John Weitz of St.Cloud fishes the Beaver Islands stretch, his favorite. According to John “The islands were named in 1805 by explorer Zebulon Pike. The islands and the channels were choked by beaver dams back then” Weitz echoes Kollman and says” The size of smallmouth has to be considered world class and the average size is improving due to the no kill slot limit regulation. The mid September no kill regulation has really helped the larger fish survive as well.”

The Mississippi here is much smaller than the channelized lower river. No barge traffic up here, the river still flows in the same undisturbed channel that Father Hennenpin traveled in the1600’s. Within this stretch of river there is a piece of water that gives the modern day fly fisher a chance to experience fishing that rivals the “good old days”. Superb smallmouth bass habitat is found here on the Upper Mississippi. Rocky banks, mid river rock piles deposited by glaciers long ago and long deep runs studded with rock and boulders are the norm here. This perfect habitat generates good year classes of smallmouth in years where there is low, stable flow in the critical months of spawning. Typically the Upper Mississippi produces excellent year classes of smallies in 3 or 4 years out of 10 years. This may seem like a modest amount but in the years between good year classes the river will produce some large fish for the fly fisher. The Mississippi is a large river compared to most Midwest fly fishing destinations. Abundant forage fish as well as excellent numbers of crayfish produce great growth rates on smallmouth in the Mississippi.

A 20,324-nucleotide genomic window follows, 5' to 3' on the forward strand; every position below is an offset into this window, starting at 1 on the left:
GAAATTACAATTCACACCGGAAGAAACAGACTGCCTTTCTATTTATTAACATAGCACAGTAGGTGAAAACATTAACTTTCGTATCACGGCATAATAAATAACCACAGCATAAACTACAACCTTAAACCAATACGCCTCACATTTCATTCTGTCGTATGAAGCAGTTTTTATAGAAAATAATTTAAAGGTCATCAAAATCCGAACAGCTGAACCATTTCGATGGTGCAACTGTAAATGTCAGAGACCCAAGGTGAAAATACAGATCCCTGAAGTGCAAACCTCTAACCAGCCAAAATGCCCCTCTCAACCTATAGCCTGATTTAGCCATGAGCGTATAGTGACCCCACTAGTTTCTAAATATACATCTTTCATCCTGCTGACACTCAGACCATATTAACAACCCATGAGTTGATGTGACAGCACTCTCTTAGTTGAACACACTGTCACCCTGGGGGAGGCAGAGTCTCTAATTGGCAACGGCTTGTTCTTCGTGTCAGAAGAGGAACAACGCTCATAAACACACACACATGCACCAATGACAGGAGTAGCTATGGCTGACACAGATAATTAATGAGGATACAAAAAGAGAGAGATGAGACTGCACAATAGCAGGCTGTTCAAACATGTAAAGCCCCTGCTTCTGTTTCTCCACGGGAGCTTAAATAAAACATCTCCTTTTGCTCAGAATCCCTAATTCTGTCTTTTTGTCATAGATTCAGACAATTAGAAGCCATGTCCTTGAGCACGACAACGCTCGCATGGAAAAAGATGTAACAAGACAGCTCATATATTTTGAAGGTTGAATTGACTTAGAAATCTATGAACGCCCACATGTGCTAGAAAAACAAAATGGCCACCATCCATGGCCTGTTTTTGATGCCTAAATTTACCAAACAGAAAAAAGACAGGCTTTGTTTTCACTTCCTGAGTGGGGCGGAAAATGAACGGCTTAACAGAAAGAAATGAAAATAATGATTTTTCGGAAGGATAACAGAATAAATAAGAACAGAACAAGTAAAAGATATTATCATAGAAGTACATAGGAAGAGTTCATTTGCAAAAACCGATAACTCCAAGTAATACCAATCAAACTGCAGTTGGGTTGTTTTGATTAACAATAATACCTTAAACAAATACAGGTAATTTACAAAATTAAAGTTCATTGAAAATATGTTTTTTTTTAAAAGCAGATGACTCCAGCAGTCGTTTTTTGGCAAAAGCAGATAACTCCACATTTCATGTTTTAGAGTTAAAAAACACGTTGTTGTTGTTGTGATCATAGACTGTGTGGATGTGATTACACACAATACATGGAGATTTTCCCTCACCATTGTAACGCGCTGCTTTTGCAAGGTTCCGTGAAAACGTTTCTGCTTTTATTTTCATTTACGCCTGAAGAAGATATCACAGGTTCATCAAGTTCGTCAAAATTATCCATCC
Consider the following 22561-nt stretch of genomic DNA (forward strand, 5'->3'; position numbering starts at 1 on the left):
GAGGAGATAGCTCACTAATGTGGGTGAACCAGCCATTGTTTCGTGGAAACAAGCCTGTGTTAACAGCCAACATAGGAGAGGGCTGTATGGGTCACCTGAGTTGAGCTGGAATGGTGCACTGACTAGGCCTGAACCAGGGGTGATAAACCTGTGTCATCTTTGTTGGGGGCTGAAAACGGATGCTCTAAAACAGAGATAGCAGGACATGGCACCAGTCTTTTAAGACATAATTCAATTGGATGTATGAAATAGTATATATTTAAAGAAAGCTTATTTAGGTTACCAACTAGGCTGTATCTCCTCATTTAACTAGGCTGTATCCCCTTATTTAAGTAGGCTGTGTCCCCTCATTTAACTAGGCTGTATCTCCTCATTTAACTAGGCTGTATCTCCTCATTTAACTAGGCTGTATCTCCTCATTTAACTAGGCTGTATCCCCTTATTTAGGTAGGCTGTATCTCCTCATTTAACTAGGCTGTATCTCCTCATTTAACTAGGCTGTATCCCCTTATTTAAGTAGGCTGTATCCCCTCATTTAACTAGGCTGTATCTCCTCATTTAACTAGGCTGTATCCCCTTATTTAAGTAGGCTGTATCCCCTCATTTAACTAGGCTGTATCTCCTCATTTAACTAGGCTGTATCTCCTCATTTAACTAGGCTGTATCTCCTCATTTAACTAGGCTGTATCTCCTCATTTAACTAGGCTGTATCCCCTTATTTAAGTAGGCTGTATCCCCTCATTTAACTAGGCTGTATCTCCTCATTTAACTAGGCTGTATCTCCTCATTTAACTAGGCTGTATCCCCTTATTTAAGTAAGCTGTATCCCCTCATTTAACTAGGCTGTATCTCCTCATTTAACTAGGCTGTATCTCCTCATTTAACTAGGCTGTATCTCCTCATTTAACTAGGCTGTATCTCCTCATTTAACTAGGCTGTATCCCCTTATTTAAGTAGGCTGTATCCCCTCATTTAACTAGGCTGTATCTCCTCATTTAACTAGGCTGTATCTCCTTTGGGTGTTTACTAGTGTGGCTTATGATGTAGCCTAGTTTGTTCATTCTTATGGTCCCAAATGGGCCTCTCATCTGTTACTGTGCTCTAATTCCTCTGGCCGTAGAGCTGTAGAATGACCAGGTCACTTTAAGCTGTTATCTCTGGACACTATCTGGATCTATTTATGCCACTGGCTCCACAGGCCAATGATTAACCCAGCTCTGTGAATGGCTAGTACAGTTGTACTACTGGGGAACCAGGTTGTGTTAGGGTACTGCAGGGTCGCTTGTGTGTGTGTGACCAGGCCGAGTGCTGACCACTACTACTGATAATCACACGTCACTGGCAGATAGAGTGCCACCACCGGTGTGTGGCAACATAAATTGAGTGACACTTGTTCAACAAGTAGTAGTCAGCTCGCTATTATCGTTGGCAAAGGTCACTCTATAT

The smallmouth bass found in the Mississippi are tough just like their home. They have evolved in a moving water environment. There are some thick “pork chop” smallies in this river, but many are streamlined and athletic, a product of living on a constant treadmill. They are strong from head to tail with big shoulders, a thick wrist and a huge tail. They will out pull any trout, any day of the year, guaranteed. You will see some true pot bellied smallmouth in lakes. They are strong fish as well but not as vigorous as a river fish. Compare them to a largemouth bass? Well, please lets not even go there. No comparison. A Smallmouth would win the contest every time.

Large river smallmouth need to be pursued with a #7, 8 or 9 fly rod. A fly fisher will deal with strong current, strong wind and strong fish. These wonderful fish deserve to be fought hard, landed fast and released green. The chances of survival are much better if they are released with plenty of energy left and not completely played out.

Well known smallmouth expert Tim Holschlag gathered a small group of concerned smallmouth anglers in the mid 1980’s. This was the start of the Smallmouth Alliance. “Nobody wanted to talk about it back then and we wondered if people would accept the proposal.” said Holschlag. The group was alarmed by a the decline in size of smallmouth in the Mississippi and they proposed to the Minnesota DNR a slot limit regulation for the Clearwater to Elk River stretch of the river. Over harvest of smallmouth bass in the 1980’s had created a fishery with many bass 15” and smaller. The group received some opposition to the proposed regulation as well. But the discussion came at a fortuitous time. There was a growing interest in smallmouth bass and this group wanted to make this regulation an example for other smallmouth fisheries around the country.